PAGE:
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Cutaneous Manifestations of COVID-19: Characteristics, Pathogenesis, and the Role of Dermatology in the Pandemic

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Pandemic Dermatology

The pandemic has posed unprecedented challenges for patient care. The use of hydroxychloroquine as a popular but unproven treatment for COVID-19, 53 particularly early in the pandemic, has resulted in drug shortages for patients with lupus and other autoimmune skin diseases. Meanwhile, the need for patients with complex dermatologic conditions to receive systemic immunosuppression has had to be balanced against the associated risks during a global pandemic. To help dermatologists navigate this dilemma, various subspecialty groups have issued guidelines, including the COVID-19 Task Force of the Medical Dermatology Society and Society of Dermatology Hospitalists, which recommends a stepwise approach to shared decision-making with the goal of minimizing both the risk for disease flare and that of infection. The use of systemic steroids and rituximab, as well as the dose of immunosuppression—particularly broad-acting immunosuppression—should be limited where permitted. 54

Rapid adoption of telemedicine and remote monitoring strategies has enabled dermatologists to provide safe and timely care when in-person visits have not been possible, including for patients with confirmed or suspected COVID-19, as well as for hospitalized patients. 55-57 Use of telemedicine has facilitated preservation of personal protective equipment at a time when these important resources have been scarce. For patients with transportation or scheduling barriers, telemedicine has even expanded access to care.

However, this strategy cannot completely replace comprehensive in-person evaluation. Variability in video and photographic quality limits evaluation, while in-person physical examination can reveal subtle morphologic clues necessary for diagnosis. 5 8 Additionally, unequal access to technology may disadvantage some patients. For dermatologists to provide optimal care and continue to contribute accurate and insightful observations into COVID-19, it is essential to be physically present in the clinic and in the hospital when necessary, caring for patients in need of dermatologic expertise. Creative management strategies developed during this time will benefit patients and expand the reach of the specialty . 5 8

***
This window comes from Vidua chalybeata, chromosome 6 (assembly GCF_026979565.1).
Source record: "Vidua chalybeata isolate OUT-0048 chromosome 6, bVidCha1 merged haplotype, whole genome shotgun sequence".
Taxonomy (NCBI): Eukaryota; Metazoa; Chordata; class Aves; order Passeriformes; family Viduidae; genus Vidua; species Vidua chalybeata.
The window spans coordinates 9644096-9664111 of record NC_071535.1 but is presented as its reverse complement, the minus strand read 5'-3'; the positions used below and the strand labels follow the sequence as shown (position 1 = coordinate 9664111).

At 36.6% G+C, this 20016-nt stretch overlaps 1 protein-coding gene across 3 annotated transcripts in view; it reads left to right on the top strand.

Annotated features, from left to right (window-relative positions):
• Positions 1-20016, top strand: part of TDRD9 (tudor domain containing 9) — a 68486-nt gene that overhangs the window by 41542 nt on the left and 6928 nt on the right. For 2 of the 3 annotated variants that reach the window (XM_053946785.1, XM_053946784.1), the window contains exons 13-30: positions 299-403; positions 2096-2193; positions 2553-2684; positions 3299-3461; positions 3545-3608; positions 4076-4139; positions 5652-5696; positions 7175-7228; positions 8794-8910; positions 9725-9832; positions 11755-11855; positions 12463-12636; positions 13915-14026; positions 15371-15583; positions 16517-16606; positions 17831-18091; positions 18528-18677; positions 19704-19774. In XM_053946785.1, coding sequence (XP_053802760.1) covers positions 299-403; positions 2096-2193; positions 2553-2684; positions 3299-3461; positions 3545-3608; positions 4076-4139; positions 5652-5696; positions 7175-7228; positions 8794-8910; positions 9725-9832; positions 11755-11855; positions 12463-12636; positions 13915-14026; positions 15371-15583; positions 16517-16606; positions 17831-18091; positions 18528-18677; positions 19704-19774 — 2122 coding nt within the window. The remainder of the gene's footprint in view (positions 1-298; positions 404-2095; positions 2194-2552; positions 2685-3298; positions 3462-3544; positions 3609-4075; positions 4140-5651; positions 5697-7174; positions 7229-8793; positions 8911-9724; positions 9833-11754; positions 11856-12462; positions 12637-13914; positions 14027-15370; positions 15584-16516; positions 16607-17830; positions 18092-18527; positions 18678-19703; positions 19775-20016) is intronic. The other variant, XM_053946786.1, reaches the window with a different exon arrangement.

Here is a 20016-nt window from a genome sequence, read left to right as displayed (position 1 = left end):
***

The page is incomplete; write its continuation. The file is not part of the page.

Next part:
Final Thoughts

The COVID-19 pandemic has profoundly challenged the medical community and dermatology is no exception. By documenting and characterizing the diverse cutaneous manifestations of this novel disease, dermatologists have furthered understanding of its pathophysiology and management. By adapting quickly and developing creative ways to deliver care, dermatologists have found ways to contribute, both large and small. As we take stock at this juncture of the pandemic, it is clear there remains much to learn. We hope dermatologists will continue to take an active role in meeting the challenges of this time.

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